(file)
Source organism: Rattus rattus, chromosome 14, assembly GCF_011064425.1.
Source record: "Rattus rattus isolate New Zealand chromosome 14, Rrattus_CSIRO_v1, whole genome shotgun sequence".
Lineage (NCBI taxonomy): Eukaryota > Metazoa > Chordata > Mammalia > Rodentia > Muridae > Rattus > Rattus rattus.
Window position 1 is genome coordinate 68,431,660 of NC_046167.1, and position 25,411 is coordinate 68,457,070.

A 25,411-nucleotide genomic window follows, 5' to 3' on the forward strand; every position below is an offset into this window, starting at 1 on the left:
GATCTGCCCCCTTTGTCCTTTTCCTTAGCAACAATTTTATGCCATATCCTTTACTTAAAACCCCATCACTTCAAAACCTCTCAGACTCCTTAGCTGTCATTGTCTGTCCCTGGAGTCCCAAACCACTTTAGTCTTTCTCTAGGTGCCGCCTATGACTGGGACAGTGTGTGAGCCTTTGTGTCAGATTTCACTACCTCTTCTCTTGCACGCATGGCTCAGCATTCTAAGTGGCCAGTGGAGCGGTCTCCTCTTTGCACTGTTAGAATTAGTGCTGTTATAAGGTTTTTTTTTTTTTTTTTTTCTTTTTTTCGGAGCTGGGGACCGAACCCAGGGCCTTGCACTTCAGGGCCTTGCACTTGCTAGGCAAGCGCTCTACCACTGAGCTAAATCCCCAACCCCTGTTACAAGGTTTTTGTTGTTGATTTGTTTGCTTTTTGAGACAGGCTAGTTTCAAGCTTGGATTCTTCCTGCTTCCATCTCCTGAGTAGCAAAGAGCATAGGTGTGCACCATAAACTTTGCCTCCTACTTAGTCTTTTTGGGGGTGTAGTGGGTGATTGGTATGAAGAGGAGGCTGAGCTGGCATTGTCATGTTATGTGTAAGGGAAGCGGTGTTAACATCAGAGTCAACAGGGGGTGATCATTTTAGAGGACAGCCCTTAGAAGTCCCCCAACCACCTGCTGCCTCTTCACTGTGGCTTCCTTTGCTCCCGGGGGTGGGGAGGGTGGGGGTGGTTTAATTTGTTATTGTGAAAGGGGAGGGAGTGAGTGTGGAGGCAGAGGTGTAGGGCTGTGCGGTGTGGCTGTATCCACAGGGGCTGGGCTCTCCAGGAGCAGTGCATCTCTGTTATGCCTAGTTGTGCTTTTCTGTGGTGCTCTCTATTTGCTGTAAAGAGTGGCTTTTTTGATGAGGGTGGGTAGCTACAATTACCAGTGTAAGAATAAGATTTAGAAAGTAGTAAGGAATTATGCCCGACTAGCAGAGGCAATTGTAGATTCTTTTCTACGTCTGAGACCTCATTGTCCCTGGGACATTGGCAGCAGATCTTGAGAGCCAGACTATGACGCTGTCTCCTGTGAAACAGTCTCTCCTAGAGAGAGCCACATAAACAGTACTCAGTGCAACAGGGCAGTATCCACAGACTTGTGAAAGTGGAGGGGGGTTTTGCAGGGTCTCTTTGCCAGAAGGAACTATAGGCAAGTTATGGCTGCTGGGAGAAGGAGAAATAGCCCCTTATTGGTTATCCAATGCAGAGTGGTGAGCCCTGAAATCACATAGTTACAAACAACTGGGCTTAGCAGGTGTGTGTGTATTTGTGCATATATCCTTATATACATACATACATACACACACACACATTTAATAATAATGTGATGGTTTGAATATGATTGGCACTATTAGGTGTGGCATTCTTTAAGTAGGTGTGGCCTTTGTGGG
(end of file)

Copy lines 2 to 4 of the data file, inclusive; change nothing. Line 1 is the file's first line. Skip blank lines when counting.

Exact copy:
Source record: "Rattus rattus isolate New Zealand chromosome 14, Rrattus_CSIRO_v1, whole genome shotgun sequence".
Lineage (NCBI taxonomy): Eukaryota > Metazoa > Chordata > Mammalia > Rodentia > Muridae > Rattus > Rattus rattus.
Window position 1 is genome coordinate 68,431,660 of NC_046167.1, and position 25,411 is coordinate 68,457,070.